Providers are also limiting access to facilities. Many centers now require parents to transfer their children at the door or curbside.
“We’re asking our parents not to enter the classrooms. They can walk their child to the door. Everyone who steps foot in the building has their temperature taken. If it is above 101.4, they just can’t enter,” Smith said.
Sanitation measures are increasing in intensity and frequency.
“Touch points like push buttons and door knobs are sanitized every 30 minutes during drop-off and pickup, and every hour during the rest of the day,” said Smith. Staff also are serving children individually instead of family style.
Providers of independently owned centers and those who operate from home are facing different challenges. Danielle Kinsman operates Jumped Up Jellybeans from her home in the Town of Tonawanda.
“We’ve been taking temperatures all day. We’re cleaning, spraying, disinfecting; the process is longer, different," said Kinsman. “Parents may try to mask the symptoms of their children, because they don’t know what they’ll do if their child can’t come here. I ask them if they gave their children Tylenol in the morning.”
Kinsman is looking to move her child care business to a commercial site on Hertel Avenue. She is scheduled to close on the property by April.
“I’m concerned, but for now my work is my home; my kids are here," Kinsman said. "So if I can help police officers or firefighters whose services are essential, I will. We’ll just stay open until they tell us to close.”
Without child care, many parents would be forced to quit their jobs.
Lashandra Hill, 24, lives in North Tonawanda with her daughter, who is 1 and attends Jumped Up Jellybeans. Hill works at a collections center and is enrolled in Bryant & Stratton College's medical office assistant program.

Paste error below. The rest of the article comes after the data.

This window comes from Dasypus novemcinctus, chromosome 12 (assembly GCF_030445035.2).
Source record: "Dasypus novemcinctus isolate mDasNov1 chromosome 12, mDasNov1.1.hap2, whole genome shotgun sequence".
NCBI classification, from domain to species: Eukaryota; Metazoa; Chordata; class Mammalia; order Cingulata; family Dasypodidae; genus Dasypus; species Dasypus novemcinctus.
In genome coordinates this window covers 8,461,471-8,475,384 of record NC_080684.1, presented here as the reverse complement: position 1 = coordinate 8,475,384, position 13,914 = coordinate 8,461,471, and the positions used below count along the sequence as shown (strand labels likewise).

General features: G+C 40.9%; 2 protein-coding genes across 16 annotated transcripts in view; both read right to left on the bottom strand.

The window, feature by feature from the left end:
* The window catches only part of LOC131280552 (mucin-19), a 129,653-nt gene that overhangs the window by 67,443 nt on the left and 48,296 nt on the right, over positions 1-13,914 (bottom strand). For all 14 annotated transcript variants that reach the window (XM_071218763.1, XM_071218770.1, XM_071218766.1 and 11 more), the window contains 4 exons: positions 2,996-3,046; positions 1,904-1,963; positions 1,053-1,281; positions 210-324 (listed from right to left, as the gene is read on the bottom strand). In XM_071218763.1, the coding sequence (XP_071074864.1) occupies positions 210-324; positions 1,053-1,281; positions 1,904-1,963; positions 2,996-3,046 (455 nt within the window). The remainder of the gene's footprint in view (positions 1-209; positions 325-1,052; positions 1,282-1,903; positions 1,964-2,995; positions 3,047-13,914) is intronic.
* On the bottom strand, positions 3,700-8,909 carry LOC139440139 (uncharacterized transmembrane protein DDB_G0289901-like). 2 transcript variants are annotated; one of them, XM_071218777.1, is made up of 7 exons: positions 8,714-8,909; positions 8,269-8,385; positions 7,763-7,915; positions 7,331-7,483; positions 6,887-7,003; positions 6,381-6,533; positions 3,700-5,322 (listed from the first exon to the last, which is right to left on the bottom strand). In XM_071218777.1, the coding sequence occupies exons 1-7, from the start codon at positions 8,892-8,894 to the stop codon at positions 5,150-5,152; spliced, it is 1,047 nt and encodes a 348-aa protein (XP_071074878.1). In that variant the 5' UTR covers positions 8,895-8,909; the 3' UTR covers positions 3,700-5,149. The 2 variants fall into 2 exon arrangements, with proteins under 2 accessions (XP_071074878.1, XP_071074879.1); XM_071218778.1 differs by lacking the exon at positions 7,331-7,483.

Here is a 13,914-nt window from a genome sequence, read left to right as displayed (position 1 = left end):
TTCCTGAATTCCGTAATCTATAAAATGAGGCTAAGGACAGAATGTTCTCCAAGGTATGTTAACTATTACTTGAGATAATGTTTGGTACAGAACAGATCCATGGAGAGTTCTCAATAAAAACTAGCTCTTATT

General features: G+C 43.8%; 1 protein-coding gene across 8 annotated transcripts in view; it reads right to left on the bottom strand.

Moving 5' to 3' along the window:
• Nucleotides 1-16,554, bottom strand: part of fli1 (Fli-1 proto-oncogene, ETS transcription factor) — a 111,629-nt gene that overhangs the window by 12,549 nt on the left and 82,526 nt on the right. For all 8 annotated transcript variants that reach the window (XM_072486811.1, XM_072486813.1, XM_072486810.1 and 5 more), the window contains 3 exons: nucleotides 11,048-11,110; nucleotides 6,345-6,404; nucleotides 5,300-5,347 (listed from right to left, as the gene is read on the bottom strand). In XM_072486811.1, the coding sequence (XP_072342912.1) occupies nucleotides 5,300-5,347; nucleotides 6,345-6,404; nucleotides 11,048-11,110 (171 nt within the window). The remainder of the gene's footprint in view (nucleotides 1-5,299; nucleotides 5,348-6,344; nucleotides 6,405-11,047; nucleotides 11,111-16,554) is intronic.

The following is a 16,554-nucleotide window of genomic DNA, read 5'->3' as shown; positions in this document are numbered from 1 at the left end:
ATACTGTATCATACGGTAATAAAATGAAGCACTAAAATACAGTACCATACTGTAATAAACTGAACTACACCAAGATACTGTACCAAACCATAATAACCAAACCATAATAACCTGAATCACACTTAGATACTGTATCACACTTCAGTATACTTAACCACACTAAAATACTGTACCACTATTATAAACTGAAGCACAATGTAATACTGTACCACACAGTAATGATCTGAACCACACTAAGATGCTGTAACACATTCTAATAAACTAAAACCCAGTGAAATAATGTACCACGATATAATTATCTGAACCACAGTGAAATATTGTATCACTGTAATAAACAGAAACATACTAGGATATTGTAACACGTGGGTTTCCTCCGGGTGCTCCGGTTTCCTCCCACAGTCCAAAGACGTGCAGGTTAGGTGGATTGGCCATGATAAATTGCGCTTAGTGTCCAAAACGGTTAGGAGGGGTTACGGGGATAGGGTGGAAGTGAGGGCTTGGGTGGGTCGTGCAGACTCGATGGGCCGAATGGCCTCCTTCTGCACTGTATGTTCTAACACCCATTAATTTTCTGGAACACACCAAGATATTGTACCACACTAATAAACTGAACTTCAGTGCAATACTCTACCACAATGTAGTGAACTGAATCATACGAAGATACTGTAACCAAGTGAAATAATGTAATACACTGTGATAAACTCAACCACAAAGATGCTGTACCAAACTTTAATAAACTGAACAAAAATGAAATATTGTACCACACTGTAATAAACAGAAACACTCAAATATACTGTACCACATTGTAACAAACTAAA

“I have been thinking what I would do if my day care closed. Now that school is closed, I’m taking my classes online," Hill said. "If I keep her home, I’d miss work and I might lose my job.”
Other centers have made the decision to close, such as the East Aurora Community Nursery.
The nursery closed effective Tuesday through March 27, when it will re-examine that decision.
Until then, the center wrote on its website, "Stay home with your families, and stay safe!"
The JCC's child care program is closed until further notice, although it is talking to county health officials about the possibility of reopening for children of first responders and other essential medical personnel, Zakalik said.
But, for now, the center has no plans to take in the children it typically serves. "We've got a lot of intelligent and caring parents who don't want their children exposed to danger," Zakalik said.
The YMCA Buffalo Niagara serves about 3,000 children at 50 locations, including schools.
The agency sent an email to its members late Monday saying it would revive the child care program at its branches but with a focus on serving those in essential community roles.
“As the area's largest child care provider, it's difficult when facilities are closed,” said Geoffrey Falkner, vice president for strategy and marketing.
New York City on Monday will open 100 emergency child care centers for school-age children of first responders, health care workers, transit workers and other vital employees.